Critique of Pure Reason


ISBN: 978-1-137-10016-0

Book Description

Immanuel Kant’s magnum opus is the ultimate western philosophical canon on metaphysics. This book revises the beginning of ‘modern’ enlightenment as he espouses the radical ideas of “synthetic” a priori philosophy through analytical perspectives, not mere epistemological reliance on empiricism. This entire phenomena sprung for what was called as the “Kantian Revolution”, the grand intellectual assault to classical philosophy of the antiquities; Socrates, Plato, and Aristotle. Kant gave birth to an entire discipline of philosophy, the modernity of human thought and perception .

The metaphysical rationality is his analytical framework of causality, the priori and posteriori knowledge. Kant said that things in it of themselves- or the “things in itself” is verifiably unknowable. He challenges the early logic of rationalism by testing the object of knowledge. For an object to be “knowable” one must drench through the process of experience. The subject, aka the knower, is compressed within the temporal-spatial dimensions of perception, hence, the perception of the subject-object relationship is synthesized in Immanuel Kant’s idealistic framework of phenomena.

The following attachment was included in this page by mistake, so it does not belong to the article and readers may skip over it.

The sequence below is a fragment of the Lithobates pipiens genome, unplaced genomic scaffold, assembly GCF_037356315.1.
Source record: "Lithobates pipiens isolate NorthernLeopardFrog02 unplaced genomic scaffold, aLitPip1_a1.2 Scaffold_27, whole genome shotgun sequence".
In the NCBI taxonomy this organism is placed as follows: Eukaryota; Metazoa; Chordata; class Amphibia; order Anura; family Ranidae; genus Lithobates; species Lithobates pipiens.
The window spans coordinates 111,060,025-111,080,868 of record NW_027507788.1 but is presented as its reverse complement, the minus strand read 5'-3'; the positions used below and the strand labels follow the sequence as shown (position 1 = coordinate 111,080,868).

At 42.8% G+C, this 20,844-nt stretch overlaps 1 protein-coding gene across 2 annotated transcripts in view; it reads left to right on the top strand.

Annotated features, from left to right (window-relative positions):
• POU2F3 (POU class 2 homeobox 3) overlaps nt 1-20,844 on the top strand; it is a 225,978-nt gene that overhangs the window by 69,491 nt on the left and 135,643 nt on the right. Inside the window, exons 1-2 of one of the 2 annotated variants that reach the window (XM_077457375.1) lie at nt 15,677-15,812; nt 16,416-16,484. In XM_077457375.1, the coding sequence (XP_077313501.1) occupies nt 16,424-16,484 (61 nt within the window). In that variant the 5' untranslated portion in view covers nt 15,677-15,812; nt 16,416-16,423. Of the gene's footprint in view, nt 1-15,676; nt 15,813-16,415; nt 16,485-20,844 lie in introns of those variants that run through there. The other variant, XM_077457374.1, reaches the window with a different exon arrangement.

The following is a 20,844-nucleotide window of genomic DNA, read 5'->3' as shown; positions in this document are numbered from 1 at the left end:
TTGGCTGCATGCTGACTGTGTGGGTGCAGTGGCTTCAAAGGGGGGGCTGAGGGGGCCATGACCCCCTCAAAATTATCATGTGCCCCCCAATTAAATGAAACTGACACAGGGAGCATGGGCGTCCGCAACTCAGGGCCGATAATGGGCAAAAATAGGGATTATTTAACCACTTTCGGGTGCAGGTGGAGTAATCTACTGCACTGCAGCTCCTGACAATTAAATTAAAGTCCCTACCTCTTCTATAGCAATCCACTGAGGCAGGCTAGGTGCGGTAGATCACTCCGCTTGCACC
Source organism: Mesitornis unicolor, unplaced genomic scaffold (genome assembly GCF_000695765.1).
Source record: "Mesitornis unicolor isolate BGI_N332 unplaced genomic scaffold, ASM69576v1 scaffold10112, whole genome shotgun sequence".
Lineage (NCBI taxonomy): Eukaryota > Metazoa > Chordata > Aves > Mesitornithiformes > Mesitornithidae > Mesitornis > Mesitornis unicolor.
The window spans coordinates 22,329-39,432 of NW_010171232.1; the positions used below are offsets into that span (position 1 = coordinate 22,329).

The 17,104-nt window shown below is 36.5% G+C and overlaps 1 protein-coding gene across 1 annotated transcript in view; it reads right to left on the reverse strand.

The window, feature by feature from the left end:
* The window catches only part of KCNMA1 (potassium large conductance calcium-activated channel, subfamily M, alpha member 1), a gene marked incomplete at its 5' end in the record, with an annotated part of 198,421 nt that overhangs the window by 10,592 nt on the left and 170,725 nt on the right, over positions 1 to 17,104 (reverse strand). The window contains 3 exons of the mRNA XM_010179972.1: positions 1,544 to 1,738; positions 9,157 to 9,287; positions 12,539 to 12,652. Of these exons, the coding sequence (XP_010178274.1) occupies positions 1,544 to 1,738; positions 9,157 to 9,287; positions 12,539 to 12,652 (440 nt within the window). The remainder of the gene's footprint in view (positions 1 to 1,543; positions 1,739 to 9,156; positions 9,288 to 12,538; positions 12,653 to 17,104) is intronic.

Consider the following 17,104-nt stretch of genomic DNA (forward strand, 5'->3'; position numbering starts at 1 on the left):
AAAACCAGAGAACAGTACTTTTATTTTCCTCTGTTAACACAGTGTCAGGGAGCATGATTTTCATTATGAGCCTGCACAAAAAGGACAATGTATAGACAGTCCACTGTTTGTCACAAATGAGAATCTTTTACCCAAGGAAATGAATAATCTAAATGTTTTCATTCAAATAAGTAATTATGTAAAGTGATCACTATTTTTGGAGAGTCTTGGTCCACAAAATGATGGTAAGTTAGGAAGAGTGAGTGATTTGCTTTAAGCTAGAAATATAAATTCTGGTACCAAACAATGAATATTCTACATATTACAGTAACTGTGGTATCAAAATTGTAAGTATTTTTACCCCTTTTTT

He stressed that both space AND time are forms of intuitions. Kant’s native tongue calls it “Anschauung” or the visual space/environment in which experience happens, the area where object and subject meet interaction. This inductive phenomena is what Immanuel Kant stands out from his intellectual empiricist predecessors. We attribute Kant’s prototypal theorization of structuralism as a testament to his foundational contribution in European continental philosophy. This book is highly recommended for avid followers of european enlightenment and mainstream philosophy.

Here at Higher Density Living, Alex and Jason recommend buying physical copies of the book as much as possible. Reuse and reduce waste for the environment. You can check the availability of this title on Amazon, Barnes and Noble, and Abebooks.

Critique of Pure Reason